Sri Lanka: Taking forward the lessons of the Tsunami
This December marks 10 years since the Indian Ocean Tsunami devastated Sri Lanka’s northern and eastern coasts. That disaster killed more than 30,000 Sri Lankans and displaced more than 860,000 people.
Some of the information management tools and maps developed by OCHA in the weeks and months following the tsunami helped the government and humanitarian organizations navigate the chaotic aftermath, and provide better assistance to people in need. These tools, and the experiences that shaped them, have become a central part of the country’s disaster management approach.
Who does what and where?
Hundreds of aid groups flocked to Sri Lanka in the wake of the tsunami. This influx of agencies – ranging from well-established UN groups and international organizations to small ad hoc teams of doctors and well-wishers – overwhelmed local authorities.
Seeing this, and recognizing the impact this confusion could have on vulnerable communities, the OCHA team created a “Who does What, Where” (3W) database. This tool helped track the multitude of emergency responders, allowing the government and the UN to identify communities that were not receiving the assistance they needed.
The 3W’s value was immediately recognized. The Government endorsed it as the standard reporting format for all its disaster management efforts.
“We (the authorities and agencies) now save time in compiling numbers related to project results. Everyone is on the same page in analyzing whether agency contributions meet people’s needs”, said Pradeep Kodippili, Assistant Director Early Warning at the Disaster Management Center.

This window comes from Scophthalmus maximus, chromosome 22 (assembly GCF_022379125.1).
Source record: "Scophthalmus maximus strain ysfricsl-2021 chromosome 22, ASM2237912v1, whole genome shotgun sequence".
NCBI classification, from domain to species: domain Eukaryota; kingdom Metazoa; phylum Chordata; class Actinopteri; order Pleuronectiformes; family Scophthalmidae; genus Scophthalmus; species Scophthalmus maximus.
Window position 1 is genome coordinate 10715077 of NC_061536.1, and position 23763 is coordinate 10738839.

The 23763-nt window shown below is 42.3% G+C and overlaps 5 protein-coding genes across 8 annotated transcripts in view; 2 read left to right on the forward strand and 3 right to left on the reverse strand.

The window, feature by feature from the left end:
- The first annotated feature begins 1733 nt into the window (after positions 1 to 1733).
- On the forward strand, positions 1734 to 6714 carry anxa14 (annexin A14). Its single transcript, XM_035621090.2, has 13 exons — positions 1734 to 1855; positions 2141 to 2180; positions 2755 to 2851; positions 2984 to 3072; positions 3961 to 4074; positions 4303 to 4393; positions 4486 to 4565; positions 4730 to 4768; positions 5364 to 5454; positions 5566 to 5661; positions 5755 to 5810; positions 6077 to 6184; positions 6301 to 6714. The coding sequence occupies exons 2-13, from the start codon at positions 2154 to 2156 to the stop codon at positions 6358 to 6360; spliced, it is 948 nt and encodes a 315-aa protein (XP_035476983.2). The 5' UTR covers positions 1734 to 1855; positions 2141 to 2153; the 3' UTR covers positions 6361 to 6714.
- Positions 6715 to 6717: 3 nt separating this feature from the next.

“Agencies complement each other’s efforts and reach a broad group of people needing help. Ultimately, the 3W built our capacity in managing activities, avoiding gaps and making operational decisions,” he said.
A country in transition
Sri Lanka is now considered a country in transition. In recent years, humanitarian agencies have downsized their presence on the island, a move born out of recognition of the growing capacity of national authorities and humanitarian groups. OCHA itself plans to reduce its staff to a small advisory team by 2015.
But this is not to say that communities will no longer face disasters and other threats. At the end of March, the UN warned that a prolonged dry spell could leave around 247,000 people facing drought-like conditions. Communities also face frequent floods and landslides, and remain vulnerable to cyclones and tsunamis.
The OCHA team has produced more than 1,000 public maps that show some of these risks, so that people can take action to reduce or eliminate them. For example, to help urban communities better deal with the threat of regular fires, OCHA Sri Lanka has developed fire hazard maps that highlight safety zones as well as the location of hydrants and of first responders.
An atypical OCHA response
In addition, OCHA has worked in cooperation with the Survey Department and the Urban Development Authority of Sri Lanka to develop some of the country’s first ever reference and street maps, allowing people to find their location and search for directions at major intersections around the country.
“These are just some of the activities of OCHA Sri Lanka’s Information Management team that are not what you would expect from a typical OCHA office,” said John Marinos, an Information Management Officer at OCHA’s Regional Office for Asia and the Pacific, in Bangkok.
“As the humanitarian situation in Sri Lanka eased, the professionalism of the OCHA team led to numerous requests for their services. With their client-oriented mind set, they've provided an incredible range of services to the humanitarian and development community in Sri Lanka,” said Marinos.